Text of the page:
Massachusetts Gov. Deval Patrick (D) signed an extensive package of gun control measures on Wednesday, according to the Associated Press.
The legislation allows police chiefs to ask courts to deny firearms identification cards needed to buy guns to individuals they feel are unfit to obtain them, toughens penalties for some gun-based crimes, creates an online portal for background checks in private gun sales, carves out a firearms trafficking unit within the state's police department and requires that Massachusetts join the National Instant Background Check System.
Gun control advocates hailed the measures as ones that make Massachusetts "a leader for the rest of the nation."
“With the stroke of Governor Patrick’s pen today, Massachusetts is now a leader for the rest of the nation in passing common-sense gun reform while continuing to respect the Second Amendment rights we all value,” Molly Malloy, the leader of Massachusetts' chapter of Moms Demand Action, said in a statement. “The single most effective thing we can do to keep guns out of dangerous hands and reduce the number of Americans killed with guns every day is require criminal background checks on all sales to close the loophole that allows felons, domestic abusers and the dangerously mentally ill to buy guns. Real leadership is what will keep guns out of the hands of dangerous people, and we are grateful to have leaders on this issue taking action to protect our families in the commonwealth.”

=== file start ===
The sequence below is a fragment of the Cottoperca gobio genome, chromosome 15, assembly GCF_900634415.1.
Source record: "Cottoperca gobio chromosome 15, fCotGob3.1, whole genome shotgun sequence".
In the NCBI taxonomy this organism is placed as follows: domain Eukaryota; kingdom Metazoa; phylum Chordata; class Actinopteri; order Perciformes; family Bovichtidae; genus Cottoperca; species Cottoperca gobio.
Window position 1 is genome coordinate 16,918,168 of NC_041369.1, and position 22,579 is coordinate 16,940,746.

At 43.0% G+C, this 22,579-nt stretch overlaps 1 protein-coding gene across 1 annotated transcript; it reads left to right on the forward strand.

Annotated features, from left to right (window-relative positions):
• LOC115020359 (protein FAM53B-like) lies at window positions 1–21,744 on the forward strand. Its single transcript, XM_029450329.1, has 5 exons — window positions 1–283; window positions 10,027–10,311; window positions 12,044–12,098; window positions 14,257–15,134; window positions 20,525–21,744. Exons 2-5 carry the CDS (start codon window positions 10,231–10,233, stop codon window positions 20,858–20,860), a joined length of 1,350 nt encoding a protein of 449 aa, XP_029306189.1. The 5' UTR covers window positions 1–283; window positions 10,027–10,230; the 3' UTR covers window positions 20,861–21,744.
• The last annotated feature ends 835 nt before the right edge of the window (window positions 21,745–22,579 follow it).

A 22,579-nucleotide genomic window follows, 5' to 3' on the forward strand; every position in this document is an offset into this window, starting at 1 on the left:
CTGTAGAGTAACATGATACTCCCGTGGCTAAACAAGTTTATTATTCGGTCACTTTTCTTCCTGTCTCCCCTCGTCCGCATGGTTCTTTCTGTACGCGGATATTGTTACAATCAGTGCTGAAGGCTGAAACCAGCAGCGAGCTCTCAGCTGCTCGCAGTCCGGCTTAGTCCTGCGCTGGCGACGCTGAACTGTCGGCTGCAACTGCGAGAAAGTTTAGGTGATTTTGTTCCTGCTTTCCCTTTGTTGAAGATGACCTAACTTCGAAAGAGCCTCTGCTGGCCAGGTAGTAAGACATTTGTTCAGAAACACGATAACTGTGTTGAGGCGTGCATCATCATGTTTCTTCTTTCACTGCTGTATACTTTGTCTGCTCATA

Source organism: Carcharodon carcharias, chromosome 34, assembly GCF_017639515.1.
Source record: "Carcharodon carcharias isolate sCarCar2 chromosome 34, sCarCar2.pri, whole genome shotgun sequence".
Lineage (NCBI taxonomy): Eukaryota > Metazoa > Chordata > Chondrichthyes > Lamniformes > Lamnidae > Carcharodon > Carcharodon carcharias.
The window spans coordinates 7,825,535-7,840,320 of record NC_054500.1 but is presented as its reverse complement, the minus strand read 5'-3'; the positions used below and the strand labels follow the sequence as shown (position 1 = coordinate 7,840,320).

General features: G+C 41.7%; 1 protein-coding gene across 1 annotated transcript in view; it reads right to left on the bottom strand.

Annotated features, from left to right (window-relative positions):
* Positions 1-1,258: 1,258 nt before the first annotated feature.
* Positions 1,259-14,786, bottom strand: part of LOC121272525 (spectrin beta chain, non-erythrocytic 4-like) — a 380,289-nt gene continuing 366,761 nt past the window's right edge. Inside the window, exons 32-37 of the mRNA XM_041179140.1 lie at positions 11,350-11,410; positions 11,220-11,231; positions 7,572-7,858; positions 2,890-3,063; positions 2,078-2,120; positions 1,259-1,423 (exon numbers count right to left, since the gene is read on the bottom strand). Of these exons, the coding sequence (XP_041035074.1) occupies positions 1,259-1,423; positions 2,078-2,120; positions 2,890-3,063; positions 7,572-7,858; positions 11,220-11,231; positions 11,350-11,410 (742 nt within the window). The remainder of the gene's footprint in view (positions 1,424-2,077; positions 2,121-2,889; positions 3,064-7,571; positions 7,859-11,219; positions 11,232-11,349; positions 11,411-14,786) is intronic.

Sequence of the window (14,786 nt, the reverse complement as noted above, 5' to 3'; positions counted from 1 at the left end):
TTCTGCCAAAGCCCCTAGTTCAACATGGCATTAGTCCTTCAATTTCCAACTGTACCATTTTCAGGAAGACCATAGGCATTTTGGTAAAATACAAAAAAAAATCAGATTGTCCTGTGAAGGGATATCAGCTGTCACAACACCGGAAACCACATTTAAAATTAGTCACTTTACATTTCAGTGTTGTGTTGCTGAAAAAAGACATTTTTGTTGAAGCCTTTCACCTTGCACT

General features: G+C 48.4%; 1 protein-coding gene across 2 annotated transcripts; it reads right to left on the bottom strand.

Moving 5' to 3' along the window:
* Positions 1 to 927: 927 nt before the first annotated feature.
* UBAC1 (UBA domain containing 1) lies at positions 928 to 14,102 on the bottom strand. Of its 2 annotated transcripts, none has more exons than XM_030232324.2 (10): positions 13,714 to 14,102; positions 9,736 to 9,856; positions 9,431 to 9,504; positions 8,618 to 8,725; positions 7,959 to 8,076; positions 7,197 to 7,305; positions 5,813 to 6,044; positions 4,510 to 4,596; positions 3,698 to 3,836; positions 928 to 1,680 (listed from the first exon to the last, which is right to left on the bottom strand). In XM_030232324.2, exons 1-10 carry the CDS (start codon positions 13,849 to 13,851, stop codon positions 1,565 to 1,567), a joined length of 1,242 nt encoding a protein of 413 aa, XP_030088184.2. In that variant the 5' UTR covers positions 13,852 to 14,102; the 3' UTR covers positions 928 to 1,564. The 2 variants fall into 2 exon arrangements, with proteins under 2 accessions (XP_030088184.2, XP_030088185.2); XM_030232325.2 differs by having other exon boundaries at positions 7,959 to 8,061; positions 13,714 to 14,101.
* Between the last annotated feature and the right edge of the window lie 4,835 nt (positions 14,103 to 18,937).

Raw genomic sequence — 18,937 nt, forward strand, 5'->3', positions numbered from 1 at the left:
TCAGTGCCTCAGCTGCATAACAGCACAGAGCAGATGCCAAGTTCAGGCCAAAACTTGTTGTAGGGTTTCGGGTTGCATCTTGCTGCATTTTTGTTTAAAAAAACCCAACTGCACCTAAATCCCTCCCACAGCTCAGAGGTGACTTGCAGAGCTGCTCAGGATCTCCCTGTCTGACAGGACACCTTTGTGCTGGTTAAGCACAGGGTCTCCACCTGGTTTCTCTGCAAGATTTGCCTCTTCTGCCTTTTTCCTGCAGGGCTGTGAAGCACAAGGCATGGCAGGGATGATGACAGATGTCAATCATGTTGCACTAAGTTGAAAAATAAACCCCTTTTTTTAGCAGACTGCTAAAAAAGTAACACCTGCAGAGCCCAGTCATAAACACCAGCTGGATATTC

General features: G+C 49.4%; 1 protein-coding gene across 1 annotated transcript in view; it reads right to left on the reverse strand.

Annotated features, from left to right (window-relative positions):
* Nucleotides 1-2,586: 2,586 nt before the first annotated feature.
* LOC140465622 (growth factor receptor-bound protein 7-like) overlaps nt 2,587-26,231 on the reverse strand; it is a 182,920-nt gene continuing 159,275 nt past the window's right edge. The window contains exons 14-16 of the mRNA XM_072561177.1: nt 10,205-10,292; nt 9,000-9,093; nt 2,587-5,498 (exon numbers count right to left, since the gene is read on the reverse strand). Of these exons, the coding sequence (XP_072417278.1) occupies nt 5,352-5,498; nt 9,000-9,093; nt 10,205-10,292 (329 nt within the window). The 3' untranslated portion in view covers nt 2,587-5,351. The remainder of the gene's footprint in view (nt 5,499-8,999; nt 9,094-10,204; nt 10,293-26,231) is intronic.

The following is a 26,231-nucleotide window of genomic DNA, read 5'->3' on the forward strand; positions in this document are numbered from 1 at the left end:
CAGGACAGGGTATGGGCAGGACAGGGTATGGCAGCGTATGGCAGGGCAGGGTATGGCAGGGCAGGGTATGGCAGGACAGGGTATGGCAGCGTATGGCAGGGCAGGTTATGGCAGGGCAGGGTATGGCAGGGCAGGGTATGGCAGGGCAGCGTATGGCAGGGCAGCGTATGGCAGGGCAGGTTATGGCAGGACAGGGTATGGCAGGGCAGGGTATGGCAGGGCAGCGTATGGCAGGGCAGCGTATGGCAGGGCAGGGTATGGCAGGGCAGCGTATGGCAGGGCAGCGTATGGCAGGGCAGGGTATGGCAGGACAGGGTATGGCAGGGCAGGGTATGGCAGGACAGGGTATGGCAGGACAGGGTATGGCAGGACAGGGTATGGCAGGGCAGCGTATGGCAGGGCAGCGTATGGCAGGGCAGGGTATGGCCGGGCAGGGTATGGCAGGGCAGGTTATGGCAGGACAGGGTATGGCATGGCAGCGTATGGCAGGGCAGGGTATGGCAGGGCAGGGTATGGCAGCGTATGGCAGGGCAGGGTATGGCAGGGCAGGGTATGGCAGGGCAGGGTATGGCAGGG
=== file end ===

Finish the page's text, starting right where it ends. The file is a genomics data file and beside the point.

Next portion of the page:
State lawmakers from both parties agreed on the package of measures in July. The legislation was supported by both gun control advocacy groups and the Massachusetts Gun Owners Action League, though the National Rifle Association opposed the bill, arguing that government officials could abuse new licensing powers created with the legislation.
Businessman Charlie Baker, who is running for the Republican gubernatorial nomination to succeed Patrick, said in a candidate debate Wednesday that he would have signed the package of gun control measures, though he had previously avoided giving a definitive answer on whether he supported the provision allowing police chiefs to deny firearms identification cards to those they consider dangerous.
Patrick, who is considered a rising star within the Democratic Party and a potential future contender for the party's presidential nomination, has said he will return to the private sector when his gubernatorial term expires in January.